The Blanco museum is a place where you can savor Balinese life in motion, with a visit to the family temple or stroll through the gardens. Everywhere there are touches of Antonio Blanco‘s life. The artist’s studio remains undisturbed, the unfinished painting still on the sunken easel. Women wander through the yard, in traditional Balinese dress carrying offerings. The visitor can see the delicate flower and palm leaf offerings being made in the courtyard. The Blanco family provides a personal tour of the museum and grounds.
Antonio Blanco was born on September 15, 1911, in Manila, the capital of the Philippines. Both of his parents were Spanish, a fact that Blanco believed linked him geographically and spiritually to Miro and Salvador Dali. His father settled in Manila during the Spanish – American War, where he attained prominence as a physician. Blanco was educated at the American Central School in Manila. During his high school years he loved the arts, literature and language classes but struggled in scientific subjects.
It is no wonder that he spoke six languages – Spanish, French, English, Tagalog, Indonesian and a bit of Balinese. After completing high school in Manila, Blanco studied at the National Academy of Art in New York under Sidney Dickinson. During those early formative years, Blanco concentrated on the human form, fascinated by the female body more than any other subject matter. To further his studies and ignite his traveling spirit, he traveled extensively throughout the world before he finally landed in Bali in 1952.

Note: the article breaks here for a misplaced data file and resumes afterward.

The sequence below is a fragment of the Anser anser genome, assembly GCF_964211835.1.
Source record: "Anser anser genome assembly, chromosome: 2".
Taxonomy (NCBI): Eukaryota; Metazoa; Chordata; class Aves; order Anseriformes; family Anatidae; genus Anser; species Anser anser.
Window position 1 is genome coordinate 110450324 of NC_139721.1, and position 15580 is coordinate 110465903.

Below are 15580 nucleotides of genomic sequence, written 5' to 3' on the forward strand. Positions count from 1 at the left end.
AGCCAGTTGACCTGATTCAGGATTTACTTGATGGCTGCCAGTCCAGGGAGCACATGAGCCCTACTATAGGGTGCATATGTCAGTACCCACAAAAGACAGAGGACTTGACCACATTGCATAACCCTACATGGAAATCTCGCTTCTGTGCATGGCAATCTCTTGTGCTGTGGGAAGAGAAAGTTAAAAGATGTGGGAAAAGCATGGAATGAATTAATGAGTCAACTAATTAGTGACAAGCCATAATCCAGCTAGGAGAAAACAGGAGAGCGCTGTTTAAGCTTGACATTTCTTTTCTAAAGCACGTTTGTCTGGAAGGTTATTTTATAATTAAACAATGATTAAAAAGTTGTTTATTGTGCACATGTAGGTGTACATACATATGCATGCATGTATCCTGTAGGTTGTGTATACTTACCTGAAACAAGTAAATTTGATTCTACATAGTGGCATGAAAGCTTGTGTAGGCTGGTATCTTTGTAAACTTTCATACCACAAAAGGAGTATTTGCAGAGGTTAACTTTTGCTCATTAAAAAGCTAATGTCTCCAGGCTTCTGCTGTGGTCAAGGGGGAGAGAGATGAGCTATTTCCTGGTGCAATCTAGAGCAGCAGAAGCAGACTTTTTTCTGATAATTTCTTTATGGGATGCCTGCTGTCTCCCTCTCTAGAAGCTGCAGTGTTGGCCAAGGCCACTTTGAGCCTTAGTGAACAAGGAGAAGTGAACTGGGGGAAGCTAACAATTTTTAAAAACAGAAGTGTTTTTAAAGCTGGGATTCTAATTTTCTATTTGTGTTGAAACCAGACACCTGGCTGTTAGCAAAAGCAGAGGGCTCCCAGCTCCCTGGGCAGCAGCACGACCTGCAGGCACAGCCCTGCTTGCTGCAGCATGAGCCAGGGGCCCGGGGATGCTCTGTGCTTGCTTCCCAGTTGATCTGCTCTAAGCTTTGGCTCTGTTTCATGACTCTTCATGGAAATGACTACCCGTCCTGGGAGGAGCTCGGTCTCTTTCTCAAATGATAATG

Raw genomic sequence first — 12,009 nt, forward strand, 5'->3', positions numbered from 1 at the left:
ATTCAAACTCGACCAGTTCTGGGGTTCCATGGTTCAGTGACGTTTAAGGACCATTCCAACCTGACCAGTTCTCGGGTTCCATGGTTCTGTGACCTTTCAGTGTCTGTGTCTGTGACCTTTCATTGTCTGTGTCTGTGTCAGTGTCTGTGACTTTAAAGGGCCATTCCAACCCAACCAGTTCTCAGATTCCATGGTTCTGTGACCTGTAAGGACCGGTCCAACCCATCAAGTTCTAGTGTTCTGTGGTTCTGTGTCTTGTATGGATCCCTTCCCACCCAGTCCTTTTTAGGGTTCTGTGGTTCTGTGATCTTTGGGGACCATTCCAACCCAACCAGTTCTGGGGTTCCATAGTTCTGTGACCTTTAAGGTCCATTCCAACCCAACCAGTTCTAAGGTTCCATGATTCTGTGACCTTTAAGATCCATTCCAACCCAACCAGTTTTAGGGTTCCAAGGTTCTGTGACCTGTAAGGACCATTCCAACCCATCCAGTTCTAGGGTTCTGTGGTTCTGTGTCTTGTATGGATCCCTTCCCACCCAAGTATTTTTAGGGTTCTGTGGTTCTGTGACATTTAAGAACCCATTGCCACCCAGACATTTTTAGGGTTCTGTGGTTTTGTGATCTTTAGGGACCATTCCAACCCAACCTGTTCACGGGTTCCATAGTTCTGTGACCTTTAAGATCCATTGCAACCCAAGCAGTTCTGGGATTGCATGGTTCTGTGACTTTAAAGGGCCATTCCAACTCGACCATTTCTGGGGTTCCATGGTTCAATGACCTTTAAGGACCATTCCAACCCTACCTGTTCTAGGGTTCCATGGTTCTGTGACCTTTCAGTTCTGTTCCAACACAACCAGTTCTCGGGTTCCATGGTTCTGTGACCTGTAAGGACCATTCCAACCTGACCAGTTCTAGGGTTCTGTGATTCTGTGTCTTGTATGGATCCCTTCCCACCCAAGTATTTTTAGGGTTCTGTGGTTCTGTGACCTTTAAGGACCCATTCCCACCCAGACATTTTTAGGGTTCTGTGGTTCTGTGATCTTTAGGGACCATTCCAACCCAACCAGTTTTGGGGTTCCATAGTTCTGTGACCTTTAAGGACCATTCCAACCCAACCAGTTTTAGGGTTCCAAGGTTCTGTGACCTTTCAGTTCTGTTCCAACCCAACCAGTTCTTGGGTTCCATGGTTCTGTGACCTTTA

The King of Ubud gave Blanco a piece of land to set up his home and studio in Campuan, Ubud, at the confluence of two sacred rivers. Blanco and his Balinese wife, the celebrated dancer Ni Ronji, lived in their mountain retreat, barely leaving it for the world outside. Following a brief trip to the United States, where Blanco acquired many new collectors, the couple never left their fantasy home again. Living in serene surroundings with his four children, Tjempaka, Mario, Orchid and Maha Devi, Bali became Blanco’s center.
He was fascinated by the island and completely captivated by its charm. Blanco lived and worked in his magical hilltop home until his death in 1999, feverishly creating his fantasy portraits of beautiful women. Surrounded by lush gardens, rice fields and with a Banyan tree standing over his family’s temple, Antonio Blanco proceeded to create a new reality for himself. His artistic outpourings of this isolated world became much sought after by eager art lovers, collectors and promoters. Within a few years, Blanco became the most famous foreign artist to make Bali his home.
He was recognized in both Indonesia and abroad, receiving numerous awardsnd commanding huge prizes at international auctions. By the end of his life, Blanco had begun building his museum at his studio in Campuan. Dramatically, he died just before its inauguration. His funeral was marked by a very important cremation in Ubud. It was Blanco’s dream to turn his studio-mansion into a museum. His son, Mario, fulfilled this dream by following his path to become a painter.
The Blanco Renaissance Museum is now open to the public, exposing both the maestro’s and Mario’s art works.